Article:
CHEYENNE, Wyo. — The Veterans Administration is establishing a foster care-style program in Wyoming for veterans who are unable to live at on their own but don't require nursing care.
"Unfortunately we see a lot of people going into nursing homes when, if they had a family member or caretaker, they could be able to be at home," said Irene Johnson, coordinator of the Medical Foster Home program at the Cheyenne VA.
The program has been implemented at 72 sites in 35 states.
The VA currently is recruiting people who will care for Wyoming veterans in their homes.
Johnson said the program aids veterans unable to meet their own needs, such as taking medication or eating properly. The veterans could live in a caretaker's home, paying for care with their assistance payments.
VA staff members will perform background checks and train and monitor assistance several times per week to ensure veterans' safety, Johnson said.
Johnson said the most likely people who will serve as caretakers are those who enjoy tending to others but are more adult focused.
The caretaker, Johnson said, could be a certified nurse assistant (CNA) employed by a nursing home.
The caretaker can earn $1,500 to $3,000 per month depending on the veteran's assistance compensation.
"Heroes Meet Angels" is the slogan for the new foster program.
Johnson said the foster homes and caregivers must meet a rigorous compliance check.
"We would not expose any veterans to an environment that would be less than therapeutic," said Andrew Ruben, VA public information officer.
The foster program will add to the array of services available to veterans at Wyoming's VA facilities in Cheyenne and Sheridan.
Although the Sheridan facility focuses on substance abuse and mental health issues, it offers a range of other services, Ruben said.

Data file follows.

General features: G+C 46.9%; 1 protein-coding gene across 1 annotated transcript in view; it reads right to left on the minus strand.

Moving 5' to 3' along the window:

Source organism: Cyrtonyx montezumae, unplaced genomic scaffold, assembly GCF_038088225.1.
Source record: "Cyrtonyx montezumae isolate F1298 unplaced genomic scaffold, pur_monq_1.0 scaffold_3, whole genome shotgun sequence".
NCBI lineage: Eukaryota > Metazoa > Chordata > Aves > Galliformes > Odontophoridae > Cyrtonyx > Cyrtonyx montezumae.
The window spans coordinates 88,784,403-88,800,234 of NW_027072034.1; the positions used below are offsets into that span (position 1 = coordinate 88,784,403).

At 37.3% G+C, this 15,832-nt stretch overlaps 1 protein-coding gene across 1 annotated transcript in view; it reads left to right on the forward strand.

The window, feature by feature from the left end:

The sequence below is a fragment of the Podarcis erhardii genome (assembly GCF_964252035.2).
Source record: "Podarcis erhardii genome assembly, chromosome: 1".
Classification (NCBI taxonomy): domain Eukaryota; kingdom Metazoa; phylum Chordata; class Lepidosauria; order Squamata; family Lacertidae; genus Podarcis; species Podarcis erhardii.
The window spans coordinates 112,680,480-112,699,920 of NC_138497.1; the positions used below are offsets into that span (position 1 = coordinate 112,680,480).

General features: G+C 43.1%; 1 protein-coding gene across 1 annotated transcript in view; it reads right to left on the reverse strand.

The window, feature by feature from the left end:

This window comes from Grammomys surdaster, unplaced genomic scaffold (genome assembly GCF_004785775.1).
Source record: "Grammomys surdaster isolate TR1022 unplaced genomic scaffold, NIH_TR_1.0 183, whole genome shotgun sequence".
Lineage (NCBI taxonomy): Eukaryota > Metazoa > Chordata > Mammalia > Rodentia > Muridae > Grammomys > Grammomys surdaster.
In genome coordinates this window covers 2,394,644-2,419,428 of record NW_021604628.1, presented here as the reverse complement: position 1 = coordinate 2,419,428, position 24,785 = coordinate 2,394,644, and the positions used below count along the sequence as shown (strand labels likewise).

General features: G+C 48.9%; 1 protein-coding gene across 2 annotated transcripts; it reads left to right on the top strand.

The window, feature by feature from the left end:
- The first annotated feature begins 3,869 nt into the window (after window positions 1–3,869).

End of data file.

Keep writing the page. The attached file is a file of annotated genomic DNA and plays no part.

The Cheyenne VA focuses on outpatient services, which are not always enough to help some veterans. That's where the foster program comes in.
Another new program, the veterans' treatment court in Laramie County, is also moving along.
The court aids veterans who get into legal trouble because of mental illness and substance abuse problems.
This program began a few years ago in Buffalo, N.Y., and has since been adopted in 80 other cities.
The principal operators working on the Wyoming program are Larry Barttelbort, director of the Wyoming Veterans Commission; Steven Price, justice outreach coordinator for the VA; and Gary Hartman of the governor's office, a former district judge.
Barttelbort said Laramie County Circuit Court Judge Roberta Coates has agreed to be the presiding judge for the veterans treatment court.
Meanwhile, veterans groups are promoting a farm bill in Congress to help returning troops find agricultural careers.
The farm bill passed the Senate and is now in the House of Representatives.
U.S. Sens. Mike Enzi and John Barrasso, both R-Wyo., voted for the bill, their spokesmen said.
The veterans' amendment, sponsored by Sen. Max Baucus, D-Mont., gives veterans priority for several programs, including land and cost-sharing programs created for poor or new farmers.
A veteran who no-till farms to prevent erosion, for example, would get paid through membership in the the Conservation Stewardship program and would have access to acreage set aside for new or poor farmers, according to published reports.
Veterans would be assured slots in the Conservation Reserve program, which pays farmers for not working environmentally sensitive land, and they would receive financial help for improving wells or irrigation systems.
Baucus' amendment also creates a military veterans agricultural liaison in the U.S. Department of Agriculture to connect returning veterans to programs for beginning farmers.
About 45 percent of U.S.military volunteers come from rural communities and are finding it difficult to get civilian jobs when they return home.
The unemployment rate for veterans returning from Iraq and Afghanistan is about 20 percent compared with slightly more than 8 percent for the general public, the report said.